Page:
Striding Ahead - Setting the Foot Health Research Priorities for the Future

Graham & Nester (2019) full text summary PDF

For which topic were research priorities identified?

foot health

In which location was the research priority setting conducted?

Europe - United Kingdom

Why was it conducted at all?

Foot health is essential for being able to walk and move comfortably and safely, maintaining mobility, independent living and enhancing quality of life. However, feet are affected by a wide range of acute and chronic diseases, and even simple changes in foot health can impact on overall health and well-being. At worst, poor foot health can lead to limb amputation and increased mortality rates. There are a wide-range of health professionals involved in the management of foot health. Treatments are also available direct to patients and people wanting to manage their own foot health. However, the foot health research landscape is still embryonic and as a result the evidence base is limited. A key challenge for those interested in improving foot health and the associated evidence base is knowing and understanding which foot health issues to prioritise.

What was the objective?

to identify and prioritize the unanswered questions about diagnosis, treatment and prevention of foot health problems from patient/carers and clinical perspectives

What was the outcome?

a ranking list of 10 research questions

How long did the research prioritization take?

December 2017 - December 2019

Which methods were used to identify research priorities?

JLA method

How were the priorities for research identified exactly?

Step 1: collecting uncertainties via survey that focused on foot health assessment and diagnosis, treatment, prevention and what happens if foot health is ignored, 609 uncertainties identified. Step 2: data processing: thematic analysis: uncertainties grouped together to form 30 indicative overarching questions, list of indicative questions was checked against the evidence base for relevant, up to date systematic reviews and clinical guidelines, all 30 indicative questions were unanswered, each of the indicative questions and their related raw data were discussed by steering group to ensure they reflected the raw questions and so that their language could be refined into plain English. Step 3: interim ranking: survey using online sorting tool, participants were asked to choose and rank their top 10 priorities from the full list of indicative questions, each indicative question then ranked, data for the health professional group and for the patient-carer group was analyzed separately in order to give equal weighting to each group, then combined ranking was derived for each indicative question, shortlist of the top 27 indicative questions composed. Step 4: final prioritization: workshop: participants discussed the 27 indicative questions and collaboratively agreed on final top 10 priorities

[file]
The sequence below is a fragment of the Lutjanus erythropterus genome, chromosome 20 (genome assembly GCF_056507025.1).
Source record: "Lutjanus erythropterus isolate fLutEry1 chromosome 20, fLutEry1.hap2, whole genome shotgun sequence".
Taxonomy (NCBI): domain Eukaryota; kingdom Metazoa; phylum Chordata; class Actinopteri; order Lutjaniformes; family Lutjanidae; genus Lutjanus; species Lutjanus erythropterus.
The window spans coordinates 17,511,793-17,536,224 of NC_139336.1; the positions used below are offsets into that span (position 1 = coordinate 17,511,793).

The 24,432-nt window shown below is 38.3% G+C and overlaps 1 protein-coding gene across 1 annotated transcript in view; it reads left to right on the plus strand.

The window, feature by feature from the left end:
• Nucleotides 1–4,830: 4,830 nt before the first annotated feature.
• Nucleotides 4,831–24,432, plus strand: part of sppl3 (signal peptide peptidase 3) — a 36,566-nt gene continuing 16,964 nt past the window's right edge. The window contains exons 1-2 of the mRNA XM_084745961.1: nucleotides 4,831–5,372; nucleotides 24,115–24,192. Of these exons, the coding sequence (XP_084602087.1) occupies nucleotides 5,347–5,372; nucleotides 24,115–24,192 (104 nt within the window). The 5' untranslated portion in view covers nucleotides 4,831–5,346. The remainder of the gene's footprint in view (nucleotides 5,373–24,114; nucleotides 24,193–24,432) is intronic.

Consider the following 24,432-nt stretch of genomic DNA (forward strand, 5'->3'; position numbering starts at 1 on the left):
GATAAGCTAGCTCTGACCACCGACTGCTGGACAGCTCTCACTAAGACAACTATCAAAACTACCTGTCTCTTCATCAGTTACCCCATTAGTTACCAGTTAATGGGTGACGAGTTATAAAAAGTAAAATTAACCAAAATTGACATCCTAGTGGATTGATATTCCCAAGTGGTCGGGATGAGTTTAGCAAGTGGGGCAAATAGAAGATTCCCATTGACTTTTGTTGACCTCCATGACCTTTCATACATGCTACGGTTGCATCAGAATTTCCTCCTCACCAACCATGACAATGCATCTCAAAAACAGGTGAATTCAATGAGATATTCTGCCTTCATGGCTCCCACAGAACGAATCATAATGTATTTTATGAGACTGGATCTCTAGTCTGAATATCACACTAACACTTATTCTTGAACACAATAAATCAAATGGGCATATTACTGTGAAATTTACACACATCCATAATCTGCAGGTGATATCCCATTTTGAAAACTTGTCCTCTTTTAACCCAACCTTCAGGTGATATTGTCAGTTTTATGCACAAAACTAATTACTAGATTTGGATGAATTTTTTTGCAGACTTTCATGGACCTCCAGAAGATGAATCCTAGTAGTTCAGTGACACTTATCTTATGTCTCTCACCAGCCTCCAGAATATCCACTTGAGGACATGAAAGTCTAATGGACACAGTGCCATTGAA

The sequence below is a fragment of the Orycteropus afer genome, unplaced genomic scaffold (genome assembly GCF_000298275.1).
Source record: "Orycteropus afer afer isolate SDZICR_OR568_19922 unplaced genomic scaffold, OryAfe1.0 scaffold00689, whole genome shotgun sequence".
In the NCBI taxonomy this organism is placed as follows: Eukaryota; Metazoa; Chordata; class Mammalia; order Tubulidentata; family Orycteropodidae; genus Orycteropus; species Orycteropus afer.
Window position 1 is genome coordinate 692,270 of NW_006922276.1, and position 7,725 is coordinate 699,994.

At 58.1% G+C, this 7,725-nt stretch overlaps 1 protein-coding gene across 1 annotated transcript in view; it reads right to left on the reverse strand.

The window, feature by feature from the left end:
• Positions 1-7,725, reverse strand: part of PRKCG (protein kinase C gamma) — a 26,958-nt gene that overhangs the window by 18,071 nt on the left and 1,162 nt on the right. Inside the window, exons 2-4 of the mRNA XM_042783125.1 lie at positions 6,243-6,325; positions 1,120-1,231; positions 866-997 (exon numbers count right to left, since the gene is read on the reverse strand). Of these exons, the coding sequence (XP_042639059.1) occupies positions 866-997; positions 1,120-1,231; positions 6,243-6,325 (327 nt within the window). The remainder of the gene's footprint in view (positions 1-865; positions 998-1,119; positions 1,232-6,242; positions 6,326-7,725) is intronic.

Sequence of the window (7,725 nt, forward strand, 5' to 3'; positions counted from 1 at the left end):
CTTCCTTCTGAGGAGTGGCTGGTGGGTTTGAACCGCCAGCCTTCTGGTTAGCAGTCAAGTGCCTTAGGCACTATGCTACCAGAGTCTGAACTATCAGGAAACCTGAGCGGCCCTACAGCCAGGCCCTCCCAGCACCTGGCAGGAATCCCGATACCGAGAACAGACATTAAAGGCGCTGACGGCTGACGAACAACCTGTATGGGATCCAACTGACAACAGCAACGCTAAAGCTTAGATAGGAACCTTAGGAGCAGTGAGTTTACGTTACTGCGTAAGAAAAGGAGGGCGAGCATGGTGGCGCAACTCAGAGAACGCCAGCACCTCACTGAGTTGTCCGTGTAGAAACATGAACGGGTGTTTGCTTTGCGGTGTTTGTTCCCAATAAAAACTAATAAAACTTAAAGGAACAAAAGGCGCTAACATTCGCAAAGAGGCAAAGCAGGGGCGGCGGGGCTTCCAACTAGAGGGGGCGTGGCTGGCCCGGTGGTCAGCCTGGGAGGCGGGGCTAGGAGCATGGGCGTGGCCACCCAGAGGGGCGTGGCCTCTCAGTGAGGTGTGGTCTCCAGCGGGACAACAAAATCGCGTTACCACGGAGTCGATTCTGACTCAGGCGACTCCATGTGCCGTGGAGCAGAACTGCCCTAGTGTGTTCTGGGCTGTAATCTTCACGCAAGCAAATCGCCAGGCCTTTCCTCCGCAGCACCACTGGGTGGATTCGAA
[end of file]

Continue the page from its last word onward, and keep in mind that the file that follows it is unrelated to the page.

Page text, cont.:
Which stakeholders took part?

Patients, caregivers, and clinicians. Survey: 253 participants: 55.7% people with/carers of people with foot problems, 43.5% healthcare or medical professionals and other. Workshop: 7 patients, 1 GP, 8 podiatrists and 1 orthotist.

How were stakeholders recruited?

The first survey was promoted by the project team, the steering group, the partner organizations and the JLA. Promotion was via press release, email, social media, web posts, newsletters and conference presentation. The interim survey was promoted by the project team, the steering group, the partner organizations and the JLA. Promotion was via press release, email, social media, web posts, and newsletters.

Were stakeholders actively involved or did they just participate?

Stakeholders not only participated but were also actively involved in the research prioritization process: They were part of a steering group. The steering group consisted of patients and clinicians. The members oversaw, guided and advised on the activity of the PSP, to develop the PSP protocol and to assist in the recruitment of partner organizations.